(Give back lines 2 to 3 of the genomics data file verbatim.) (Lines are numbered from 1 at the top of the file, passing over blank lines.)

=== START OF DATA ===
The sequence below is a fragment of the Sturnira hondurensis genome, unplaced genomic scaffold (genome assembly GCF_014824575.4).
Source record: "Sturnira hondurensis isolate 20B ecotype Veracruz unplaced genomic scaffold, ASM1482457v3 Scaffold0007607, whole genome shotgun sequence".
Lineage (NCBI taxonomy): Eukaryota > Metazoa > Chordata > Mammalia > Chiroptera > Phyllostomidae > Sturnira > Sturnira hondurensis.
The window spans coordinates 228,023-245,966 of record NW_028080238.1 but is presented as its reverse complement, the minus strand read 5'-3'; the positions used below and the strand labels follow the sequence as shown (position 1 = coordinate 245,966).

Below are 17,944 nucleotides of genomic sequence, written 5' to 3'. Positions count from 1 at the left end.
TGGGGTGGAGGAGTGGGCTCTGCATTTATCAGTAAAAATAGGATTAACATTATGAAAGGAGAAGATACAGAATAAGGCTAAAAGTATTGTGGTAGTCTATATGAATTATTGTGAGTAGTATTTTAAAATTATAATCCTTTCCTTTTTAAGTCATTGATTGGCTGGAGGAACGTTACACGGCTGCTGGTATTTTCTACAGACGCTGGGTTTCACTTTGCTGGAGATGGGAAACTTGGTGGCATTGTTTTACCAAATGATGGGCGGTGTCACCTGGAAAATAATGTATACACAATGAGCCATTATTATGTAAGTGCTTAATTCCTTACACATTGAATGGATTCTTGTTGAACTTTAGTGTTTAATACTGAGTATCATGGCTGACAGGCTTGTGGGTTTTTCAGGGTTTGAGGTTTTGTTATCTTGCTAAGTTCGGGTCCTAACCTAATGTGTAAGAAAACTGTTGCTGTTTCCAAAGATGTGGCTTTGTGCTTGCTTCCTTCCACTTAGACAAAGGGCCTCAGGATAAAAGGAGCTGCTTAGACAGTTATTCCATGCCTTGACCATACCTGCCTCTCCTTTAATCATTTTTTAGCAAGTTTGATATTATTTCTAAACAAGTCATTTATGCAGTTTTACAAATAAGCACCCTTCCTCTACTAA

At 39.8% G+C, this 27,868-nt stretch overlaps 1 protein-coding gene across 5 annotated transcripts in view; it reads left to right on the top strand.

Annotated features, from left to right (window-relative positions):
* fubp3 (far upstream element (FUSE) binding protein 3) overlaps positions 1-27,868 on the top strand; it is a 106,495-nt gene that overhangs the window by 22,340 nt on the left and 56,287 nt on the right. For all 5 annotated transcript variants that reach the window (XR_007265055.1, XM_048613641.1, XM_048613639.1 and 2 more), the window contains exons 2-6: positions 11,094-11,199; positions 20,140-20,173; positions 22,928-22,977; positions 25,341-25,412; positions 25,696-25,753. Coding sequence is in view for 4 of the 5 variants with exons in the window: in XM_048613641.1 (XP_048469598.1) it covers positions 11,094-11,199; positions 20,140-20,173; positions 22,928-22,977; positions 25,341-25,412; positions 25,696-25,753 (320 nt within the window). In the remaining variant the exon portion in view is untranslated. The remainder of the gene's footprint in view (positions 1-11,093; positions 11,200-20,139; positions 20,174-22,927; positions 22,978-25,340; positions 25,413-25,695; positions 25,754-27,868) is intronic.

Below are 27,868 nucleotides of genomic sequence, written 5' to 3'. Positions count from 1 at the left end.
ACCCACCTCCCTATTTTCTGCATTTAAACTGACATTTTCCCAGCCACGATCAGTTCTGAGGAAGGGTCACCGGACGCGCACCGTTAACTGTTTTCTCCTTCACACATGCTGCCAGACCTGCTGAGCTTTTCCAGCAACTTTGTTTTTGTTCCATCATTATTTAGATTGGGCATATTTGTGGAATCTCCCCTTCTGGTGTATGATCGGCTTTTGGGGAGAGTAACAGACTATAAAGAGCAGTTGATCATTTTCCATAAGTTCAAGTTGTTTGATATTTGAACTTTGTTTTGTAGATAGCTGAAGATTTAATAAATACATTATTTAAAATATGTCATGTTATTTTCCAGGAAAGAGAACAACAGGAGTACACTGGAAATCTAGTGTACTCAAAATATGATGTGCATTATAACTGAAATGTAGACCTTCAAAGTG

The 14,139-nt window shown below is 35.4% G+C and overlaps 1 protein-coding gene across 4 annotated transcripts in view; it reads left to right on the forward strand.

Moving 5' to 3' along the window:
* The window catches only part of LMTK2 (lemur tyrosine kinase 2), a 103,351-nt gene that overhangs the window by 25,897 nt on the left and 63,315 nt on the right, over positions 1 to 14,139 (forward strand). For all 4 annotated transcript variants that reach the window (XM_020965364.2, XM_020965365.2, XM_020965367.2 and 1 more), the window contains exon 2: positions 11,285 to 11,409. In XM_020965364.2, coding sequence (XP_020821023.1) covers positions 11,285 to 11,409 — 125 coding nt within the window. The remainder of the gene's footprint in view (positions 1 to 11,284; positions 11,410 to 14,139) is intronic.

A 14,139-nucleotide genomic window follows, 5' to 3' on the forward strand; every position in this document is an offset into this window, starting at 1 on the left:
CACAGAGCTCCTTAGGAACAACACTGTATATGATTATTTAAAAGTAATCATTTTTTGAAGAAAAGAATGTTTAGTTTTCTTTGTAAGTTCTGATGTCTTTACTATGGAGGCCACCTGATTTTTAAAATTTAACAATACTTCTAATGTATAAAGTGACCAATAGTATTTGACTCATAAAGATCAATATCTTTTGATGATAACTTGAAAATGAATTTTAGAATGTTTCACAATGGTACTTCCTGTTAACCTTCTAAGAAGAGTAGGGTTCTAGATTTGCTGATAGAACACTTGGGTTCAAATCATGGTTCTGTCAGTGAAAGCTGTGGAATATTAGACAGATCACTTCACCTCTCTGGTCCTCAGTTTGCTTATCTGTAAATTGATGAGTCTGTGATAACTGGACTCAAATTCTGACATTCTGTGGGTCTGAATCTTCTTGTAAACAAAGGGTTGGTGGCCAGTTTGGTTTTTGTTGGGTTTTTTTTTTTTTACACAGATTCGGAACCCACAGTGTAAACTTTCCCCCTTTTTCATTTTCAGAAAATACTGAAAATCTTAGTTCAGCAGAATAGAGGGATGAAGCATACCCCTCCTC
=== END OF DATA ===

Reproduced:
Source record: "Sturnira hondurensis isolate 20B ecotype Veracruz unplaced genomic scaffold, ASM1482457v3 Scaffold0007607, whole genome shotgun sequence".
Lineage (NCBI taxonomy): Eukaryota > Metazoa > Chordata > Mammalia > Chiroptera > Phyllostomidae > Sturnira > Sturnira hondurensis.